Although I am in no hurry, and as long as this place remains unaffected by “progress”, I think that I would like (some of) my ashes to be scattered to the wind here when the time comes. I have shared many pleasant moments with my African “family” on this ridge and they will know exactly where I want to be.

A perfectly heavenly place to spend eternity.

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Congratulations are in order …

The CanAssist African Relief Trust has been a supporter of the Kanyala Little Stars School on Rusinga Island for the past few years. We have become good friends, visited often and shared the friendship with other Canadians who, like me, love to visit Mama Benta and the kids at the school.

Since we first met the school in 2007, it has grown. When I first visited them there were four classrooms with students up to about Grade 3. There are now 300 students at the school. It is bursting at the seams. Despite this crowding, they are not compromising on academics.

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Last year they graduated their first Class 8 students and when I was there earlier this month they proudly showed me the results of the standardized country-wide exams that students write to gain entrance to Secondary School.

They had 19 candidates and all of them passed. In addition, one of the “Little Stars” was first on Rusinga Island and second in the much larger Suba District. They also proudly reported that the second standing at the school was a girl, Phelistus Ogola.

This week I also learned that Elisha Onyando has been “awarded a full comprehensive scholarship from Equity Bank Kenya based on his superb academic performance.”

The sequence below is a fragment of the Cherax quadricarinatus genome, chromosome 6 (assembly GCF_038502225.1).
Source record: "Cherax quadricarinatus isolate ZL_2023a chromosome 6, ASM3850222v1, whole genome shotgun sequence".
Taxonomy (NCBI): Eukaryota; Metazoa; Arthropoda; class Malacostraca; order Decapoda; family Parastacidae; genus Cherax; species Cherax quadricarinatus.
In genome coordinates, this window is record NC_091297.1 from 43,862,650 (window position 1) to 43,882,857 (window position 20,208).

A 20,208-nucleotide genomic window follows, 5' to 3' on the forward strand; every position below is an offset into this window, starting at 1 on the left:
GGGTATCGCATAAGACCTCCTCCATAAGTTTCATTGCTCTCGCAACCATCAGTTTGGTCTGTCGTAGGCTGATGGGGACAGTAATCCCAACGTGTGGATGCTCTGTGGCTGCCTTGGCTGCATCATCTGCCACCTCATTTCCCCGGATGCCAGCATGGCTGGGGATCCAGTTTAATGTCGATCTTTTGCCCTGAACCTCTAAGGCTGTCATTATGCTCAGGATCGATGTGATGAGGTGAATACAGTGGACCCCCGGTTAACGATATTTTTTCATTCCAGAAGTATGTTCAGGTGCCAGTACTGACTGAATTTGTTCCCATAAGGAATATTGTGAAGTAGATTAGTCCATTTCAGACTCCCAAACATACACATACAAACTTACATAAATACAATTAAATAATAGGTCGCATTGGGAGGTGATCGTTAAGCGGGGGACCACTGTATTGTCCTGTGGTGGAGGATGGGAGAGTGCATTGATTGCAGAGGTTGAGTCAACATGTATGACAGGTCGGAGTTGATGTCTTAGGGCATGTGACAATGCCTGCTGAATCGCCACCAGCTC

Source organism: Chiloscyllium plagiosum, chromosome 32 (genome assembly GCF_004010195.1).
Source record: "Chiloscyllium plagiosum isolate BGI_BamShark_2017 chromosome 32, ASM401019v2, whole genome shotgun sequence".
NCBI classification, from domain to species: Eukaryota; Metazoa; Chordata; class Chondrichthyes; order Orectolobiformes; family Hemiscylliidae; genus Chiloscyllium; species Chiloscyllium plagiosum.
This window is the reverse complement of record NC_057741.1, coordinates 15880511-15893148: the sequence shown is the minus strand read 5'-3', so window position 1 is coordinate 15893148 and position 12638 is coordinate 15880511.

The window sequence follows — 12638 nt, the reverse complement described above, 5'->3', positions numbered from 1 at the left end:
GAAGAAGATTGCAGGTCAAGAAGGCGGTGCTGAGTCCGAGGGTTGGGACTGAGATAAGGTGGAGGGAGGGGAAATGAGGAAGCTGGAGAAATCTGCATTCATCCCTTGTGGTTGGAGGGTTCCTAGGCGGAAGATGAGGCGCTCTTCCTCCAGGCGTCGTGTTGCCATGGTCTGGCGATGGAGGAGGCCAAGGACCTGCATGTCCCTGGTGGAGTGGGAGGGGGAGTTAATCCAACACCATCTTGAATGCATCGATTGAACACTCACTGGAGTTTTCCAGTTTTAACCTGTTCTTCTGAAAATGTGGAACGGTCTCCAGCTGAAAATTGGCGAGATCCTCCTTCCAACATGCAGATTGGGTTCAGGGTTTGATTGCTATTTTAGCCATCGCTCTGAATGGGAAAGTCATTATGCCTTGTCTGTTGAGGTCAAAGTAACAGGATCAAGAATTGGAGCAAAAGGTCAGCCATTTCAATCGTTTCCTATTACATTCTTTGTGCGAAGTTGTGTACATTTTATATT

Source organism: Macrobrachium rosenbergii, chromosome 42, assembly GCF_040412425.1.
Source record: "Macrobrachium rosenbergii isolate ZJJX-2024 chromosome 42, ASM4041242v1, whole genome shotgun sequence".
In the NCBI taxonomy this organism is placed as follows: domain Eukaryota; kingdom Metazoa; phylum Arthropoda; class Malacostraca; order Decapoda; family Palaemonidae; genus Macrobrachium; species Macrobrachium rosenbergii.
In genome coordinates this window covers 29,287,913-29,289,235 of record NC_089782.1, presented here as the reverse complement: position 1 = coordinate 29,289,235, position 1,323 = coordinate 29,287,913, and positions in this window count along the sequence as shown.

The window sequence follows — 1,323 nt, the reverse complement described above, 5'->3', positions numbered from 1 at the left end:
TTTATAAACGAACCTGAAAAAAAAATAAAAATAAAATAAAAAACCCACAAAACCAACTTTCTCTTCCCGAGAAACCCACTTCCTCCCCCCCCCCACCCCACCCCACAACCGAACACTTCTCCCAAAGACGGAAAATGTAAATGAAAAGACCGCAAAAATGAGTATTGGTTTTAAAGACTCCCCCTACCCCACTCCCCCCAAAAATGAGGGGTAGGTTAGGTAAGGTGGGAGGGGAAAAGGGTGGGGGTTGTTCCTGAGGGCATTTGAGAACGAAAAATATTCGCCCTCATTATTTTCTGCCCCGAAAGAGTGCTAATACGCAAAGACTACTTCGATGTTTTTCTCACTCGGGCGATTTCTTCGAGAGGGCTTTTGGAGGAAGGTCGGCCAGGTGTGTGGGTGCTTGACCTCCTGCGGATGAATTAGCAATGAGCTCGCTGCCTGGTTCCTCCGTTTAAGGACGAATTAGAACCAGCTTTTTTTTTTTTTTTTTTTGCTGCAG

I am so proud of the students, teachers and directors of the Kanyala Little Stars organization. They are all working to build a better Kenya.

Congratulations to Elisha Onyando on his academic successes and the scholarship to help him pursue his Secondary School education.

Congratulations to Elisha Onyando on his academic successes and the scholarship to help him pursue his Secondary School education.

A Lake View ?

The hotel that I stayed in last week in Kisumu, Kenya boasted a lake view.
Well there was a view, all right but you could not see any water. The whole of Kisumu Bay is covered in Water Hyacinth, a species introduced into the Lake Victoria ecosystem in the 1980’s. It has taken over some parts of the lake, clogging up any boat access to the shore, thus disrupting fishing and transport of goods by water.
When I looked out across the bay it appeared like a green field. There may be some benefit to smaller fish that can hide in the roots of the plant and thus escape another introduced species, the Nile Perch. It can cause deoxygenation of the water, however, which is another negative effect for the ecology of the lake.
I wonder if there will be some process found to make use of this pest, as compost, fertilizer or even to produce biogas!
This was the "lake view" from my Kisumu Kenya hotel room.  Kisumu Bay is completely clogged with water hyacinth.

This was the “lake view” from my Kisumu Kenya hotel room. Kisumu Bay is completely clogged with water hyacinth.

A CanAssist success story …